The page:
Monday, 30 November 2015


The bunker coal is shown in the abstracts of the engineer's log, and can be, at least partly, checked from the coal vouchers. 

Of the coal on board leaving the Thames, 637 tons were left on arrival at Adelaide. At Sydney 2,053 tons of coal were taken in, and at Melbourne 163 tons. At Adelaide on return 180 tons were bought. To Adelaide 799 tons were consumed, and from thence to Durban 1,785 tons. At Durban 1,929 tons 6 cwt. of coal were taken in. There was thus on board a total of 2,378 tons 6 cwt. Mr. Lund, probably correctly, estimated her consumption whilst in Durban at between 20 and 30 tons, which would leave her with, in round figures, 2,350 tons when she sailed from that port.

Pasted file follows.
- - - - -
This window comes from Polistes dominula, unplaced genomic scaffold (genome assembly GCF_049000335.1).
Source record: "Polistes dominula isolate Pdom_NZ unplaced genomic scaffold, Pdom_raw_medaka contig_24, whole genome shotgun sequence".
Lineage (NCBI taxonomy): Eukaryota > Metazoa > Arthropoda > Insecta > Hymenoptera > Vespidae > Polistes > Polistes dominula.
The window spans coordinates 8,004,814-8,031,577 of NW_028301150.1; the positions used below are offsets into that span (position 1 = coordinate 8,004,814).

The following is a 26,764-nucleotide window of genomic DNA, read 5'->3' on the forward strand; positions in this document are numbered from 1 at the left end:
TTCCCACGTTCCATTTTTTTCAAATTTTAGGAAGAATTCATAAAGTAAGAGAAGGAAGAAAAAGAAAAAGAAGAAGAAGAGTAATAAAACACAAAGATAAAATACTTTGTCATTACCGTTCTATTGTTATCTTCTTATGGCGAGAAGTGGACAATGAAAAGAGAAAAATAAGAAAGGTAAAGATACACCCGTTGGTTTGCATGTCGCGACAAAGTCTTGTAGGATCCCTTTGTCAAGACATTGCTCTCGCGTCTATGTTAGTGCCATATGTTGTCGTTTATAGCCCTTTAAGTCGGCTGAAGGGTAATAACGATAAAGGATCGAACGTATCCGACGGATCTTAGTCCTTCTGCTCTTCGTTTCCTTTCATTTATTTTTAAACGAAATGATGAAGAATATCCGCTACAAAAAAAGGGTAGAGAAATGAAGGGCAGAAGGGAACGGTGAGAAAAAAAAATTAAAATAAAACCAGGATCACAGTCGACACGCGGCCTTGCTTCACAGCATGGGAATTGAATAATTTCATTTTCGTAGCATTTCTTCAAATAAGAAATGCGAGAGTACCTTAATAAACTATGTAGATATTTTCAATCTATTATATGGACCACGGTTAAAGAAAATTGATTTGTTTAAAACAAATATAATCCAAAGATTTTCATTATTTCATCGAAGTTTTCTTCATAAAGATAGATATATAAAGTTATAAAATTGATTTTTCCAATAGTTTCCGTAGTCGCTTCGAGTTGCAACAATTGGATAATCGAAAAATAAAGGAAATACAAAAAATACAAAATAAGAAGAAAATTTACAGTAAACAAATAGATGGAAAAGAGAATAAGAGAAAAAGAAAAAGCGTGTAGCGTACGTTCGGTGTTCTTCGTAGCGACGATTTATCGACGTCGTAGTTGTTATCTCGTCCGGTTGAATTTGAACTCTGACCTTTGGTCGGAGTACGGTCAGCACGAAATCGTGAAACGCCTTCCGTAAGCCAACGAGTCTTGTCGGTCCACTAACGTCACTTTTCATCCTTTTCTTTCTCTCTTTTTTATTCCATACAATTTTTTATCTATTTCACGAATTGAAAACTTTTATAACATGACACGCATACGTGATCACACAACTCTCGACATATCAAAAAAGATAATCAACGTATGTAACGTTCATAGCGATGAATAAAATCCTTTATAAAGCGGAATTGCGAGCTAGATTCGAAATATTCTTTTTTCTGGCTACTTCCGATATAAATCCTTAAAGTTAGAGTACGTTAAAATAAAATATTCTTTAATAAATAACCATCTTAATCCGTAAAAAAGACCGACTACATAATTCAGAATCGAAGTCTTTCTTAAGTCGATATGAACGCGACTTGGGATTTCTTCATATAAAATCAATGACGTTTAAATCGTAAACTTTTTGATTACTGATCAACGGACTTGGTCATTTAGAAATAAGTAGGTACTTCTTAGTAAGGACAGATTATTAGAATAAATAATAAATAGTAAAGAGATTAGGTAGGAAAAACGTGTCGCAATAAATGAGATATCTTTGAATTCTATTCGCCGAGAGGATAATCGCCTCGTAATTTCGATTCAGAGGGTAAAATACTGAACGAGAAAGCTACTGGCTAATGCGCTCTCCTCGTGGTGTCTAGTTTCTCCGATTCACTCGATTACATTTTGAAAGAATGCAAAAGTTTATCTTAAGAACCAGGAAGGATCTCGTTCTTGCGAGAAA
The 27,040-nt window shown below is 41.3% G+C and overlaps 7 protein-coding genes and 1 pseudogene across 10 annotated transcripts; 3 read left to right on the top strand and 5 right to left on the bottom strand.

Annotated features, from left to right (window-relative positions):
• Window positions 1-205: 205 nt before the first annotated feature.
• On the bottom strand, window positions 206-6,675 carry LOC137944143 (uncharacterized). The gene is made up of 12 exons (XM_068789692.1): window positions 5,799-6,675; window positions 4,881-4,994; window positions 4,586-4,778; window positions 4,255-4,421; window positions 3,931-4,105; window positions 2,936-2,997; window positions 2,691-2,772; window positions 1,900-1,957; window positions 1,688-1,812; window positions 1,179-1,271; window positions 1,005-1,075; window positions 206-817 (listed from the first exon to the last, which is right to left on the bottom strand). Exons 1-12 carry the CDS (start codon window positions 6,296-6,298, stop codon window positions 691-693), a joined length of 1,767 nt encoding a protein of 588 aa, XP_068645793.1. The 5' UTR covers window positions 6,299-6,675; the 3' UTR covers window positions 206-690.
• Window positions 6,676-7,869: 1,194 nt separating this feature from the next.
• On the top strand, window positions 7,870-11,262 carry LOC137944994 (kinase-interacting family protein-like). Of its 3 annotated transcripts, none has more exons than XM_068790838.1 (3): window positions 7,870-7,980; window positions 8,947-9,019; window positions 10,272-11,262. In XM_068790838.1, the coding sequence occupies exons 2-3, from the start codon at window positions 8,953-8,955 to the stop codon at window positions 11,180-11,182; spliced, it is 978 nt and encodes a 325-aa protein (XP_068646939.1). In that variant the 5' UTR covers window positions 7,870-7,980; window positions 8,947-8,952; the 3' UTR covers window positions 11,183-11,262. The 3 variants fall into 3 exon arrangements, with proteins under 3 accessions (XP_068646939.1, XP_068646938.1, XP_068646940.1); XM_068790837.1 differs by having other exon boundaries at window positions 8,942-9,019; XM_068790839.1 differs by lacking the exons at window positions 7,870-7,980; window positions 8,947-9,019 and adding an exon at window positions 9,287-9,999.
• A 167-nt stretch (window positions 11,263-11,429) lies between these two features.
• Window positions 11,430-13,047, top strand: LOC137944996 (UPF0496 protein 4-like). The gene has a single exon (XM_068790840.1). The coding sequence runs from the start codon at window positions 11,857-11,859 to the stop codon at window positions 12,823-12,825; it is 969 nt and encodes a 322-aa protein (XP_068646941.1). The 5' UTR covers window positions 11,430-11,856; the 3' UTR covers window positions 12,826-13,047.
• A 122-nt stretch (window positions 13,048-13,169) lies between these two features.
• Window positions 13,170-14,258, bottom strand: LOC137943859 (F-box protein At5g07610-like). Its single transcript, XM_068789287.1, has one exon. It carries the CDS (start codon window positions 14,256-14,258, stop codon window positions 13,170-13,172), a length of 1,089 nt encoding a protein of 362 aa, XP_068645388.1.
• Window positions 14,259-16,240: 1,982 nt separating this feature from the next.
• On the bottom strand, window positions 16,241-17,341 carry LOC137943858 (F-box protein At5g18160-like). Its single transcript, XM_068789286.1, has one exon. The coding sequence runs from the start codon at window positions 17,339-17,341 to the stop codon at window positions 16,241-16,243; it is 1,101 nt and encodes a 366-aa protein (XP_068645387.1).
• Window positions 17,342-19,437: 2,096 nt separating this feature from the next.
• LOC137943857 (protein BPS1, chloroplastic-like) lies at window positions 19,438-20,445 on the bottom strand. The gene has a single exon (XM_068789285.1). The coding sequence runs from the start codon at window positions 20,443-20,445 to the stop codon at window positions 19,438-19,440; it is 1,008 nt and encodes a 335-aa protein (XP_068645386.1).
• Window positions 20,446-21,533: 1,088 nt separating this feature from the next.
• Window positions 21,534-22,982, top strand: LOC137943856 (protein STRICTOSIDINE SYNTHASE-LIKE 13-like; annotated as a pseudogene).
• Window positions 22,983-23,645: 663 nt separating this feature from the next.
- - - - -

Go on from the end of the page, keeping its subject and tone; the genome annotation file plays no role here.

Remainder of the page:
By this stage, Captain restricted total coal to 2350 tons, compared with 3456 tons, when the Waratah departed London. Clearly, as was confirmed by GM calculations made with reserve 'tween deck bunkers without coal, sorting out the issue of coal had contributed very significantly to a more stable Waratah. The downside of this equation came in the form of 340 tons of coal on the spar deck which reduced GM. However, by the time the Waratah departed Durban for the last time, GM was significantly bolstered by reducing centre of gravity in the form of deeply loaded and significant dead weight.

Interesting to note that Waratah consumed just over a 100 tons of coal per day from Adelaide to Durban, which was 20 tons per day more than her estimated 80 tons per day. She got into port a day ahead of schedule, averaging 13.5 knots. One can only assume that the vast cargo dead weight contributed significantly to increased fuel consumption.


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